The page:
Table 1. Scoring system for assigning a risk value composite endpoint (17) to a dog suffering from leptospirosis.
Two blood samples of 2–3 ml were obtained and sent to the Department of Microbiology (UNAM) in order to determine micro-agglutination titers (MAT) (18) and real-time PCR. The main agglutinating serovars of anti-Leptospira antibodies to identify were: Autumnalis, Bataviae, Bratislava, Canicola, Celledoni, Grippotyphosa, Hardjo, Icterohaemorrhagiae, Pomona, Pyrogenes, Tarassovi, and Wolffi. In addition, blood samples 3–5 days after treatment and 30 days later were sent for MAT, and urine samples were processed for real-time PCR on the same days. Renal and hepatic blood profiles and complete hematological tests were also carried out on the same days. A urinalysis was also performed on the same day; the owners collected the sample in a clean and sterile container, waiting for the dog to urinate. Isolation of Leptospira spp. microorganisms was not attempted.
Inclusion criteria corresponded to dogs with signs of leptospirosis, high MAT, ideally >800, but often only >400 (5), and positive to real-time PCR in blood samples (17). Exclusion criteria were based on dogs with low MAT titers (<200) and negative real-time PCR results. Due to the uncontrolled, ambulatory and experimental nature of this trial, dogs with severe renal and/or hepatic impairment requiring hospitalization were not included.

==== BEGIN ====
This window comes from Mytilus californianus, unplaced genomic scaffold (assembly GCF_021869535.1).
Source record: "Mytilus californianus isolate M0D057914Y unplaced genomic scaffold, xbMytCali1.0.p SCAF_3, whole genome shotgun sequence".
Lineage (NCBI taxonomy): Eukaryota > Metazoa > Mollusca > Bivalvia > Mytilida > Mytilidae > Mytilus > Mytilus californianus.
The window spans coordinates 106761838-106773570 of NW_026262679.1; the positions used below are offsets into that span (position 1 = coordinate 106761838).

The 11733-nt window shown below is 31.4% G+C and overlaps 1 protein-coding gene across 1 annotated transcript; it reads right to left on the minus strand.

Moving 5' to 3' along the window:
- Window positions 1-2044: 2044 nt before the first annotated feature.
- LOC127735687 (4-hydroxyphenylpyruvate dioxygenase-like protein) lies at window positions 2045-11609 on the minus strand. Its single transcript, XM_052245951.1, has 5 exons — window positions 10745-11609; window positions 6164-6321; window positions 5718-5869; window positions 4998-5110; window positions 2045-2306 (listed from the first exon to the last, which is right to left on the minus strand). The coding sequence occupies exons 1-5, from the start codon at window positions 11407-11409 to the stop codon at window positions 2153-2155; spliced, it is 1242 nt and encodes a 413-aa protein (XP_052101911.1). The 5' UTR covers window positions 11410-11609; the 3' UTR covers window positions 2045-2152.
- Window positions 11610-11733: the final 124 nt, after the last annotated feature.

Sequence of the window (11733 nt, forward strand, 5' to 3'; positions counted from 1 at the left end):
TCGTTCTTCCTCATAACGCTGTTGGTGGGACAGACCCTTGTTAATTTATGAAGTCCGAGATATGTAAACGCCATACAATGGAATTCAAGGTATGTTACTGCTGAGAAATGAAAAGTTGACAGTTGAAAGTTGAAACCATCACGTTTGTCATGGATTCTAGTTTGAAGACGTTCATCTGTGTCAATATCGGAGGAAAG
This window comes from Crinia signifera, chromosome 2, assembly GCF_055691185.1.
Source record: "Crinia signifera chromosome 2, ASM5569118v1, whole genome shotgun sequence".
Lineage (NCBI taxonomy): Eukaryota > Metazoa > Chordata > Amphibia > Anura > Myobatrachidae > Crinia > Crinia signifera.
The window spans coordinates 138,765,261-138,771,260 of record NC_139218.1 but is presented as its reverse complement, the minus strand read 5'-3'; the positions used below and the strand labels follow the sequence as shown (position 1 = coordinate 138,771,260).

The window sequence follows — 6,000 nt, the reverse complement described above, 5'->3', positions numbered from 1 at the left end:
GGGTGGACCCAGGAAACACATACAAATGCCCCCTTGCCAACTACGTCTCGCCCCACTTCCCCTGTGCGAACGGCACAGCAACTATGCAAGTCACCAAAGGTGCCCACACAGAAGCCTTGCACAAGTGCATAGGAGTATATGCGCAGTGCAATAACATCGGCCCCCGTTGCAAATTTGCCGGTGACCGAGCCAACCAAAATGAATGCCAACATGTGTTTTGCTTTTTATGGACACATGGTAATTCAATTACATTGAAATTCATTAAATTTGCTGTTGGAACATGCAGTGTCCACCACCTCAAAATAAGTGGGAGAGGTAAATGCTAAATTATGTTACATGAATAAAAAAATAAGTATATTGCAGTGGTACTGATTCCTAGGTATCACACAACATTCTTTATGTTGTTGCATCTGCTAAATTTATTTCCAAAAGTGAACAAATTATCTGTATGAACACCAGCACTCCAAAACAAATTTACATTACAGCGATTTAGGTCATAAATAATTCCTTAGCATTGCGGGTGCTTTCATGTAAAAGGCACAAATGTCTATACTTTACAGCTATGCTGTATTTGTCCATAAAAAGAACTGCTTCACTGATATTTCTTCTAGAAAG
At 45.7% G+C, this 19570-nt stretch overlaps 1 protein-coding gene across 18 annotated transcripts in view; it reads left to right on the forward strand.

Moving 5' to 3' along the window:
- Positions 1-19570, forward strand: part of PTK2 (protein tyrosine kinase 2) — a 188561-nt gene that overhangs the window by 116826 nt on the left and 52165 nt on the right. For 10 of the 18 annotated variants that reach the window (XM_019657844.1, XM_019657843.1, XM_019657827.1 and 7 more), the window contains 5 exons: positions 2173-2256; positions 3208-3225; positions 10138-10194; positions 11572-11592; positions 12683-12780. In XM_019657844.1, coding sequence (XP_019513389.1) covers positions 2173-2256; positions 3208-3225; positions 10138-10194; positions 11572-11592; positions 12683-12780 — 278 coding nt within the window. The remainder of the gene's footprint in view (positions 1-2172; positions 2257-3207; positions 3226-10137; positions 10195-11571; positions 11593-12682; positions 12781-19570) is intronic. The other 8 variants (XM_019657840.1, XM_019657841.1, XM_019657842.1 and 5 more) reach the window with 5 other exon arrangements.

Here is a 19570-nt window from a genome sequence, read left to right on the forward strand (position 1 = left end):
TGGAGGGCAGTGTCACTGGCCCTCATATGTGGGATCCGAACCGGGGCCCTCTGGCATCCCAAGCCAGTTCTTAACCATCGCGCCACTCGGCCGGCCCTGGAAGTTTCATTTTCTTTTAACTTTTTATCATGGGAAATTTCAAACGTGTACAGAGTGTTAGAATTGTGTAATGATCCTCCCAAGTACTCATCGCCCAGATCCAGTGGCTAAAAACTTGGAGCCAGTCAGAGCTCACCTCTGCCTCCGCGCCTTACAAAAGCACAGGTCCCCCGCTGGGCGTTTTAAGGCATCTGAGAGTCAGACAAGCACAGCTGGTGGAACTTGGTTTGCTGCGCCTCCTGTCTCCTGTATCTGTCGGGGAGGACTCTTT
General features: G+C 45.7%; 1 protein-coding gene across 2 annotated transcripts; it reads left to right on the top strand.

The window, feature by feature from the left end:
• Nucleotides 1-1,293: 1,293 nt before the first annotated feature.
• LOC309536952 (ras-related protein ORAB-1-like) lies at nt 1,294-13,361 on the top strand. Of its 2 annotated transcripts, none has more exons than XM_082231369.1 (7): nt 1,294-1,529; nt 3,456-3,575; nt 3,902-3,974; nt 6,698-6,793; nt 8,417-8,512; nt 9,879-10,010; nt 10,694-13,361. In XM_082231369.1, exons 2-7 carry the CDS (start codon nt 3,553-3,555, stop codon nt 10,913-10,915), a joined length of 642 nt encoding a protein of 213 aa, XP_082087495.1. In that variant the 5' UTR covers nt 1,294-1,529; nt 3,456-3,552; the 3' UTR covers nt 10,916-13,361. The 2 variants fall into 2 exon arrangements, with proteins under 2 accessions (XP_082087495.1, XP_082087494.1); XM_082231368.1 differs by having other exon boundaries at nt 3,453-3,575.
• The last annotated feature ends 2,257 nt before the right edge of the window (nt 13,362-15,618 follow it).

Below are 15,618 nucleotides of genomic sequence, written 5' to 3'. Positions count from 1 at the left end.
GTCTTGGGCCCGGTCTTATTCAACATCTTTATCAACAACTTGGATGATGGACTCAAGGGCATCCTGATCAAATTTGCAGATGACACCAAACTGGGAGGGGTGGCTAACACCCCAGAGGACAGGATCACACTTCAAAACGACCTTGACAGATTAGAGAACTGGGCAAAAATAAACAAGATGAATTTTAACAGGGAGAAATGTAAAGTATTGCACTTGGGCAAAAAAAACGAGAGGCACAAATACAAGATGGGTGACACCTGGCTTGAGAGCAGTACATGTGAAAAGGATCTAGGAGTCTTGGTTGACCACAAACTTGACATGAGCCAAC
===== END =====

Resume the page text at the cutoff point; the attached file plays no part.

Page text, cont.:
For the PCR test, DNA extraction was performed using QIAamp DNA Mini kits, following the manufacturer's instructions (Qiagen México S. de R.L. de C.V., Mexico City) with a final volume of 200 μl. Primers were designed as reported by Stoddard (19): LipL32-45F (5′-AAG CAT TAC CGC TTG TGG TG-3′) and LipL32-286R (5′-GAA CTC CCA TTT CAG CGA tt-3′). Real-time PCR was conducted using TaqMan PCR Master Mix in a volume of 20 μl containing 400 nM of forward primer, 400 nM of reverse primer, 12.5 μl of Master Mix, and 5 μl of DNA clinical extract. The amplification protocol consisted of 5 min at 94°C followed by 40 cycles (30 s at 94 °C, 30 s at 68°C, 30 s at 72°C). After the reaction, the samples were cooled at 40°C for 120 s.